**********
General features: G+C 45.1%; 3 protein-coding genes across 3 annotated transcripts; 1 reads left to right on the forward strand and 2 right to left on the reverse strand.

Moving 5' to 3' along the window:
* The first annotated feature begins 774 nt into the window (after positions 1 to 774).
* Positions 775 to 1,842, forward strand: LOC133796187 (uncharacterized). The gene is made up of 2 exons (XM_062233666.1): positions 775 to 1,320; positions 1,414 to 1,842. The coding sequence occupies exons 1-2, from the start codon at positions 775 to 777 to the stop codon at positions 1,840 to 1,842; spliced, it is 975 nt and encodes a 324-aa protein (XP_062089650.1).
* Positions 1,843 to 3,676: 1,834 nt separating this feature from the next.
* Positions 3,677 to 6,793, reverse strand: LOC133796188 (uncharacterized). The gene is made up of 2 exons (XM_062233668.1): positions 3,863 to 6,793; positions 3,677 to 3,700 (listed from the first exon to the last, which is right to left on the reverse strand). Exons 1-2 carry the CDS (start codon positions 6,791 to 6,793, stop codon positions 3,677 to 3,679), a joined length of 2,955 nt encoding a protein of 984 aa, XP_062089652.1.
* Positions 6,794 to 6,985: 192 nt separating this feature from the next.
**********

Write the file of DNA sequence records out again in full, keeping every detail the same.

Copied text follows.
General features: G+C 45.1%; 3 protein-coding genes across 3 annotated transcripts; 1 reads left to right on the forward strand and 2 right to left on the reverse strand.

Moving 5' to 3' along the window:
* The first annotated feature begins 774 nt into the window (after positions 1 to 774).
* Positions 775 to 1,842, forward strand: LOC133796187 (uncharacterized). The gene is made up of 2 exons (XM_062233666.1): positions 775 to 1,320; positions 1,414 to 1,842. The coding sequence occupies exons 1-2, from the start codon at positions 775 to 777 to the stop codon at positions 1,840 to 1,842; spliced, it is 975 nt and encodes a 324-aa protein (XP_062089650.1).
* Positions 1,843 to 3,676: 1,834 nt separating this feature from the next.
* Positions 3,677 to 6,793, reverse strand: LOC133796188 (uncharacterized). The gene is made up of 2 exons (XM_062233668.1): positions 3,863 to 6,793; positions 3,677 to 3,700 (listed from the first exon to the last, which is right to left on the reverse strand). Exons 1-2 carry the CDS (start codon positions 6,791 to 6,793, stop codon positions 3,677 to 3,679), a joined length of 2,955 nt encoding a protein of 984 aa, XP_062089652.1.
* Positions 6,794 to 6,985: 192 nt separating this feature from the next.